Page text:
You and your partner must have been in a de-facto spouse or interdependent relationship for the entire 12 months immediately prior to lodging your application. The 12-month relationship requirement may be waived if one of the following situations applies:
· you can demonstrate compelling and compassionate circumstances, such as if you have children with your partner.
· in the case of an interdependent relationship, where cohabitation was contrary to law in the applicant’s country of residence.
You and your partner must show a mutual commitment to a shared life to the exclusion of all others. You and your partner must be living together or, if not, any separation must be only temporary. You must also have a genuine and continuing relationship with your partner.
If you declare your relationship to the State office of Births, Deaths and Marriages then you can have the 12 months cohabitation period mentioned above waived.
In assessing a claimed de-facto or interdependent relationship, the department usually looks at evidence of things such as:
· living together full-time
· sharing important financial and social commitments
· setting up a household separately from other people
· how, when and where you first met
· how your relationship developed
· when you decided to marry or to start a de facto spouse or interdependent relationship
· your domestic arrangements (how you support each other financially, physically and emotionally and when this level of commitment began)
· any periods of separation (when and why the separation occurred, for how long and how you maintained your relationship during the period of separation)
· your future plans.


A lot of change is happening in Australia with overseas students and the Australian Visa System.

Not too long ago it was an easy step for an overseas student to come and study here, obtain a degree, and then successfully apply for a work visa. This is no longer the case.

Current visa rules are much more onerous. For example, right now, the family of a Chinese student wanting to do an undergraduate course at university would need to show it has up to $150,000 in the bank for 6 months before the date of the visa application, in order to qualify to obtain the student visa.

The government says it is trying to get the right balance between making the visa application process easier for GENUINE STUDENTS, while imposing appropriate checks on those who may seek to ABUSE THE SYSTEM.

Australian Universities are getting extremely worried as they depend on fees from overseas students to subsidize domestic students who do not want to pay high tuition fees. So the whole this is now a very hot political potato. They are predicting that if the government does make some changes to its current policies then by 2015 international student enrollments in higher education could fall from current of about 214,000 to about 148,00 resulting in about 36,182 fewer jobs and a collapse in university revenues of $7 billion dollars.

Critics say the government is making ill-informed decisions with no over-arching strategy and vision.

Recent data shows that visas granted to students applying from overseas fell by 25 per cent in 2009-2010.

Overseas students have an important impact on the economy. They buy or rent properties and purchase many goods and services.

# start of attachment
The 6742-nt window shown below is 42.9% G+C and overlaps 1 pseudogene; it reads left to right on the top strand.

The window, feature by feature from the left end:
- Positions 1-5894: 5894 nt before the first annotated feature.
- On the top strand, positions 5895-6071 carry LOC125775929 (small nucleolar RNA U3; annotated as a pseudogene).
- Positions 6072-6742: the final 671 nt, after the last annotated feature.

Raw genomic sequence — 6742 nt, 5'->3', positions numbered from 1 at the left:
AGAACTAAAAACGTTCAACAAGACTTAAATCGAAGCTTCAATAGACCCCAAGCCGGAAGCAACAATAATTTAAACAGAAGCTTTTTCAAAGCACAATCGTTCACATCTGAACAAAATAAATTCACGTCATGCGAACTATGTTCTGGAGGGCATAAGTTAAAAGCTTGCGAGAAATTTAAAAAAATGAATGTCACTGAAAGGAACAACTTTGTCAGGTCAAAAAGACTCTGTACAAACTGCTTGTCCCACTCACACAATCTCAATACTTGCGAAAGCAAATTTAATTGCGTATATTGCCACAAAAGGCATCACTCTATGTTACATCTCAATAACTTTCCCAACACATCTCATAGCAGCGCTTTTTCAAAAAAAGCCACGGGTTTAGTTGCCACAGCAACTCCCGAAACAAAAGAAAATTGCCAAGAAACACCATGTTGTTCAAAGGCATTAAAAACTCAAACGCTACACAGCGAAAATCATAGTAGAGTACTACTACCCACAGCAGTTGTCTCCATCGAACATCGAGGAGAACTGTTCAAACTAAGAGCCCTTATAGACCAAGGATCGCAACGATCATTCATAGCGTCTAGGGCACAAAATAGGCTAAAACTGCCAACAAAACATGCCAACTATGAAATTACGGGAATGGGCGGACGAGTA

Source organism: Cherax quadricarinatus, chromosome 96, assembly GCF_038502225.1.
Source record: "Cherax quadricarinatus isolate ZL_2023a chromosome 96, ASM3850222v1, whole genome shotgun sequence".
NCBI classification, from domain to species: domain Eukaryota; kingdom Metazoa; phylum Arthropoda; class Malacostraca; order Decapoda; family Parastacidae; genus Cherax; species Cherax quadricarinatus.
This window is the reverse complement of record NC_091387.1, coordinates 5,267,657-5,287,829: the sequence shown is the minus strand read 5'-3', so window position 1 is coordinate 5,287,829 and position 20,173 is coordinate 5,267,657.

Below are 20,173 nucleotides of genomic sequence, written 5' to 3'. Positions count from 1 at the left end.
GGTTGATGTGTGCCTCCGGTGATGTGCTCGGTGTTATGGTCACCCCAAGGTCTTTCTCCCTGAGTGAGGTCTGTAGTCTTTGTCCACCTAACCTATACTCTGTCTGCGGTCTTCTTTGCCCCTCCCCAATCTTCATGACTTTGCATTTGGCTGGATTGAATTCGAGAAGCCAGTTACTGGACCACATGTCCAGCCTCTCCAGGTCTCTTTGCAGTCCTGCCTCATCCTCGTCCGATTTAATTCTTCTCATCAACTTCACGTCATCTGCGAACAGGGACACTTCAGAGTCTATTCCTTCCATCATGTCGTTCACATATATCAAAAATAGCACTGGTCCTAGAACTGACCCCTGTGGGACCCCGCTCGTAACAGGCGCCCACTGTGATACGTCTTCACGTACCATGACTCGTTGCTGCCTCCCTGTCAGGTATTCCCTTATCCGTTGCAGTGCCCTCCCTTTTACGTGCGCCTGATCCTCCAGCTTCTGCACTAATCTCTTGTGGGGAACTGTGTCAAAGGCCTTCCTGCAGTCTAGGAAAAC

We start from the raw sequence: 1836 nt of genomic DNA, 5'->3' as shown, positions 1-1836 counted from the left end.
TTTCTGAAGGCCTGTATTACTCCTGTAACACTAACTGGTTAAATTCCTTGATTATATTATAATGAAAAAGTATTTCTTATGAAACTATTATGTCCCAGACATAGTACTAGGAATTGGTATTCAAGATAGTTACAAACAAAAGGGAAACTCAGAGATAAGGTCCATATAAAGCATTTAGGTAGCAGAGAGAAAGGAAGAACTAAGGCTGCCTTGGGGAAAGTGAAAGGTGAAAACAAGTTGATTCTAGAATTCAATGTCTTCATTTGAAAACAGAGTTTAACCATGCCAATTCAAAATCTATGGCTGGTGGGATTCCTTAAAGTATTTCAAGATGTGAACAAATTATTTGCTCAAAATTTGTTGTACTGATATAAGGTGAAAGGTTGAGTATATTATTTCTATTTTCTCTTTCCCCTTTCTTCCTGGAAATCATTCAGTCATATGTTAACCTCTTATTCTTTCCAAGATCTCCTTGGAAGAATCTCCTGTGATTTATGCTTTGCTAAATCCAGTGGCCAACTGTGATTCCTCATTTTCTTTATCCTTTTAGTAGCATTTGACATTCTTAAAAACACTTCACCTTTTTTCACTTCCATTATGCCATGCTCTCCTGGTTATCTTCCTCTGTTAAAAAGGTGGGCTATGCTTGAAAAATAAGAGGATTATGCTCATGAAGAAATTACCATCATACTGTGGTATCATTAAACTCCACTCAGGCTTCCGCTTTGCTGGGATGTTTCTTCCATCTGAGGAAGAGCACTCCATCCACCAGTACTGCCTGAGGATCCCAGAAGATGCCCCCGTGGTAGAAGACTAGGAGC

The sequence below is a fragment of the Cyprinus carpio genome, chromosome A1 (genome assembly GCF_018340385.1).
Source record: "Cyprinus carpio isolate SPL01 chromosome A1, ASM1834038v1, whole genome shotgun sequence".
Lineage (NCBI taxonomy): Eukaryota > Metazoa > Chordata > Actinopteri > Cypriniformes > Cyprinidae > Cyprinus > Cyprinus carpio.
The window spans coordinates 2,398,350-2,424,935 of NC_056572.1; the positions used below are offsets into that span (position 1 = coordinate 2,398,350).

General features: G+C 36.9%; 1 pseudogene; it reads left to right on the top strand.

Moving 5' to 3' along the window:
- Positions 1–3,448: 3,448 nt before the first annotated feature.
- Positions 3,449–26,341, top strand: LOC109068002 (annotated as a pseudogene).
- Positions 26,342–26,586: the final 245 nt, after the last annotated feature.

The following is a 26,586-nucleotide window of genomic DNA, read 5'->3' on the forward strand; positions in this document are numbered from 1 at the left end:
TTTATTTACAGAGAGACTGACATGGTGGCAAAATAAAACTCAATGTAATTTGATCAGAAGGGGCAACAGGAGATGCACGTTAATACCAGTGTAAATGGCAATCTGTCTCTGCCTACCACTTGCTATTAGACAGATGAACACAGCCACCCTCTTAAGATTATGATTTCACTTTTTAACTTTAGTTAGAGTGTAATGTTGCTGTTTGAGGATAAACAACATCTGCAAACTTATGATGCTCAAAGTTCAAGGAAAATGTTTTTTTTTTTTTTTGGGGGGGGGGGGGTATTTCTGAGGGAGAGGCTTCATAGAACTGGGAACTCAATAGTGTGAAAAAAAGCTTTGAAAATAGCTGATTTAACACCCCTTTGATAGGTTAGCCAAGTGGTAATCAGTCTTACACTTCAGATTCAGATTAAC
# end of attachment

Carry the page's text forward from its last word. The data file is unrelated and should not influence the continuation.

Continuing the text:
With current government policy the “tap” is slowly being turned off.

Coming to study in Australia used to be an easy path to permanent residence. It is now far more complex.

Australian Visa Experts is allied to top migration agents that can help you navigate the current hurdles and obstacles. Just go to the website and follow the steps to send us in your enquiry and we will respond promptly and tell you what we can do for you.


Regulation Of Migration Agents

Just recently the Australian Government took over the job of regulating all migration agents from the Migration Institute of Australia (MIA). Agents are regulated under the Migration Act and the Migration Regulations. The Act and the Regulations are said to be so long and complex that they are almost as bad as the Tax Act.

Lawyers who want to assist people to obtain a visa must also be registered as a migration agent. Lawyers are already heavily regulated under the Legal Profession Acts and some complain that the dual regulation that they are exposed to if they want to give “immigration assistance” and not just “immigration legal assistance” is just too burdensome.

About two thirds of migration agents are NOT legally qualified, and so whenever they need to get legal advice for a client they must retain the services of a lawyer for their client.

It makes sense to use a service that has under the one roof expertise in both migration visa practice, procedure and policy AND in immigration law.

Australian Visa Experts has it all under one roof.

Don’t fool around with unqualified or unscrupulous agents. Go for quality and experience and don’t just base your decision on who is offering you the cheapest price.

There are two types of “bad migration agent” – the one that rips you off mercilessly and leads you up the garden path and the one that is trying to get your business solely by bidding on price. Don’t fall for it. Go for quality and experience AND a fair and reasonable price every time. Every time you get knocked back by the Department of Immigration it gets harder to get through the second time. It is best to get it right the first time.

Call us.